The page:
State urges halt of federal regulation of state waterways

In an amicus brief filed on Aug. 14 the state of Alaska contends that the U.S. Supreme Court should uphold state management of Alaska’s navigable waterways and overturn the Ninth Circuit Court of Appeals’ decision in Sturgeon v. Frost.

This is the second time the case centered on John Sturgeon’s use of a hovercraft on a 2007 hunting trip on the Nation River within Yukon-Charley National Preserve has been taken up by the nation’s highest court. The last time the court agreed with Sturgeon and the state on state management of state navigable waterways.

Sturgon had to traverse a portion of the Nation River through Yukon-Charley and bought a small hovercraft to navigate in shallow waters during the hunting season. While he was repairing a steering cable on a gravel bar he was approached by National Park Service rangers who told him it was illegal to operate the hovercraft on that river within the boundaries of Yukon-Charley.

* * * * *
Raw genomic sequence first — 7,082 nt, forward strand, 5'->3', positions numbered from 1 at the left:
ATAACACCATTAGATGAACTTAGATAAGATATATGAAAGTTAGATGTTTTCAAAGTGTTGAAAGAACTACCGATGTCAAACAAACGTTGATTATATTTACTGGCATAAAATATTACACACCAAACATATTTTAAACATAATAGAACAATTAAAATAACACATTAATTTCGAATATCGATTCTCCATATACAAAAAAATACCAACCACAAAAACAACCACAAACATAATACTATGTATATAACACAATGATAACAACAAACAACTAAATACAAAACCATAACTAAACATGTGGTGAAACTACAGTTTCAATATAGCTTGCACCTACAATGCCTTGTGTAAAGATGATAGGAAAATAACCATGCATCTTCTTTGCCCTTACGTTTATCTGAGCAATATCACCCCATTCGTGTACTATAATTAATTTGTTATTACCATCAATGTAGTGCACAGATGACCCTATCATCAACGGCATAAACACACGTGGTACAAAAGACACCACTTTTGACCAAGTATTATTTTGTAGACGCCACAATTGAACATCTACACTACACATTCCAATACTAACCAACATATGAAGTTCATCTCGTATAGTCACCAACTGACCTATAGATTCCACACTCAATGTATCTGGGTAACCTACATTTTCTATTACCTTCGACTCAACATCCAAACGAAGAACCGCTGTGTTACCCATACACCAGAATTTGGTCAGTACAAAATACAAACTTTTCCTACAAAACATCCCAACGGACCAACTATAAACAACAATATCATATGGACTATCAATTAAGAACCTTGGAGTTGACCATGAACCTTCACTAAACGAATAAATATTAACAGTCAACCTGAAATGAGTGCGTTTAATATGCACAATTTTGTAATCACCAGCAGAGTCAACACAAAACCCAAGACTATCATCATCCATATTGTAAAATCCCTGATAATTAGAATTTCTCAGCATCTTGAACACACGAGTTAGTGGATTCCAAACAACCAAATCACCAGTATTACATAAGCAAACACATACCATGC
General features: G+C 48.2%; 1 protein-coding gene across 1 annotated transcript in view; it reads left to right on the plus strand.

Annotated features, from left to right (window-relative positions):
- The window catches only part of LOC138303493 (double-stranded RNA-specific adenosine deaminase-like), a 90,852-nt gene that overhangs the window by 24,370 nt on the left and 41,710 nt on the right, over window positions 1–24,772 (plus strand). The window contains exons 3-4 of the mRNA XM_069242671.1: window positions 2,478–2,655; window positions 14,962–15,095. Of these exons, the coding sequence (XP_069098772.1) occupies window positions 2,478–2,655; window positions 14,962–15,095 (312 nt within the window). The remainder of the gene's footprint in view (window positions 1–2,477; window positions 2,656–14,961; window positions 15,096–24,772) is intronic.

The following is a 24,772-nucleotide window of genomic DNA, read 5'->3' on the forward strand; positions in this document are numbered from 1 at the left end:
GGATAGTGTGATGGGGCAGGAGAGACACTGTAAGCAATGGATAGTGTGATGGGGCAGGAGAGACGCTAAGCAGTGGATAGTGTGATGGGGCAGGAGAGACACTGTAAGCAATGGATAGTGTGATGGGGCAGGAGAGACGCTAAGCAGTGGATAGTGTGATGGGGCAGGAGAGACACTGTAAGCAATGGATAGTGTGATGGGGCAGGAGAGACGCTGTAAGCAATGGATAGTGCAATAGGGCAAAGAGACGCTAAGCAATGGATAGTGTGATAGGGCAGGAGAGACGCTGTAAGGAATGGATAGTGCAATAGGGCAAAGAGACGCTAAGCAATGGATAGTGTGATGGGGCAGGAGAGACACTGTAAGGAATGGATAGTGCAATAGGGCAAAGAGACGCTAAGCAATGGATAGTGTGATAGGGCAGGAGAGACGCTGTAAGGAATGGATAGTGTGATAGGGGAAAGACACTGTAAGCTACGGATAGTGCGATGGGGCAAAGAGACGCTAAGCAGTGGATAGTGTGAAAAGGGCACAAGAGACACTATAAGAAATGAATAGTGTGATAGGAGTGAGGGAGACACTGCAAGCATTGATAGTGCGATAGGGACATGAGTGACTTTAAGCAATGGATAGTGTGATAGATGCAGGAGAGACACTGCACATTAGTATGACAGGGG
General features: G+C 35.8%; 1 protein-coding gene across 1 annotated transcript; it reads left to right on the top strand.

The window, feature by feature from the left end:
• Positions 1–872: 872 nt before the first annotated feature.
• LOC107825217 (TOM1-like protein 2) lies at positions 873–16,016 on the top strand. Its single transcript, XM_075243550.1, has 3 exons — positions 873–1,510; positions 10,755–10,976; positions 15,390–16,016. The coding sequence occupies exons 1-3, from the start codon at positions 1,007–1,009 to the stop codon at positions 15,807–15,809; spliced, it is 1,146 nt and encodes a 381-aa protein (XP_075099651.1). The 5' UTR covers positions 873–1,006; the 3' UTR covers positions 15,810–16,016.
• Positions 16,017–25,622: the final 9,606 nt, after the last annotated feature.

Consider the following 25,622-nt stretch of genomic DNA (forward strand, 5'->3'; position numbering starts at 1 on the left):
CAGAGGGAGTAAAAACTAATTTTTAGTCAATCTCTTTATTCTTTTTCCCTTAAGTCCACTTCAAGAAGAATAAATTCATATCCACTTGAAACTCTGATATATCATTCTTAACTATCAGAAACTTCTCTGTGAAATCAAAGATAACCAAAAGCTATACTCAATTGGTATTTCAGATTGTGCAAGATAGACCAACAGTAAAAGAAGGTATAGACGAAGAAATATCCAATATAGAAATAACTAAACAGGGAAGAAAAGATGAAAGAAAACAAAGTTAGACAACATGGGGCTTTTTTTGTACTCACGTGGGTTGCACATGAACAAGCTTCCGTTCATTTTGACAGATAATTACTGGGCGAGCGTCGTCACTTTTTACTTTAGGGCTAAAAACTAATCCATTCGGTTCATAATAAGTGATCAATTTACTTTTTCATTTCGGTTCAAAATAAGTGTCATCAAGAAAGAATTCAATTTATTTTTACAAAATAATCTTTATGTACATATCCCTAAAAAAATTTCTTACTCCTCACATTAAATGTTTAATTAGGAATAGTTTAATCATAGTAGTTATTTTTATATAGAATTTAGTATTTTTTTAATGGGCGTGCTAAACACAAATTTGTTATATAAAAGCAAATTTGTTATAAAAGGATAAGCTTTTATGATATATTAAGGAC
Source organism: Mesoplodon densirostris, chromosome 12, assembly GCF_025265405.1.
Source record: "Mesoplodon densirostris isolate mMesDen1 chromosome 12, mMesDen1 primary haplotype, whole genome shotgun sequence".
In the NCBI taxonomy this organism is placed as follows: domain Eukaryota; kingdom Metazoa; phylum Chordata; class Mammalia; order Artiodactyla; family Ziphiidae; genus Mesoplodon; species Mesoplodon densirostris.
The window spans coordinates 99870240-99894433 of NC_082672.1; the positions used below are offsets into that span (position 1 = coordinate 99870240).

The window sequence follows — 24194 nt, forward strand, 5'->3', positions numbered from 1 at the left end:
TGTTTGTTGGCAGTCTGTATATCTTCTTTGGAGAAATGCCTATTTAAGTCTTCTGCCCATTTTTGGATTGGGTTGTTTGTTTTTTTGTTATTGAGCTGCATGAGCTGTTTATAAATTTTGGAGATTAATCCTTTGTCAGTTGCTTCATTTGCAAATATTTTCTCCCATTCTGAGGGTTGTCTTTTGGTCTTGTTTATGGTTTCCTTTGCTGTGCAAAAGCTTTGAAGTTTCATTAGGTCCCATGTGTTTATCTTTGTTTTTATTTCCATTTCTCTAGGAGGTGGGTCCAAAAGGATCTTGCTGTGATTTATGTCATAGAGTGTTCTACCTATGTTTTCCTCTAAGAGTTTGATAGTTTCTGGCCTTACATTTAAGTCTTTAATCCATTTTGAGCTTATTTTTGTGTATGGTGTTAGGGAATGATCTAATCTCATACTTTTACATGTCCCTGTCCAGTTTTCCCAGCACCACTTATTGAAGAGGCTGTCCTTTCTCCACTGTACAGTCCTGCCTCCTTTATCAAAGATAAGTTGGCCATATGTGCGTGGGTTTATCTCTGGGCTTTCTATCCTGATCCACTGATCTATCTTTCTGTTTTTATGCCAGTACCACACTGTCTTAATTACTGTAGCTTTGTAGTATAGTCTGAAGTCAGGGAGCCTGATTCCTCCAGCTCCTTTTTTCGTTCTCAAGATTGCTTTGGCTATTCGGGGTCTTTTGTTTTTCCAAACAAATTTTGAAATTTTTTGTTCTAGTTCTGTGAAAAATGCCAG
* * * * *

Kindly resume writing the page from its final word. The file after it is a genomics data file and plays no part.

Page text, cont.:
The case was remanded the case back to the Ninth Circuit Court, which rejected Sturgeon and the state’s arguments that because Congress intended for the Alaska National Interest Lands Act to provide Alaska “adequate opportunity to provide for the economic and social needs of Alaska,” the National Park Service does not have broad authority to regulate state navigable rivers.

The Ninth Circuit, according to Alaska Attorney General Jahna Lindemuth, relied on the federal reserved water rights doctrine, previously used in the Katie John cases to give meaning to the rural subsistence priority for fishing in ANILCA, and greatly expended it to cover all regulation by the National Park Service of state navigable waterways through federal parklands.

The case is to be heard this fall and a decision is expected by June 2019.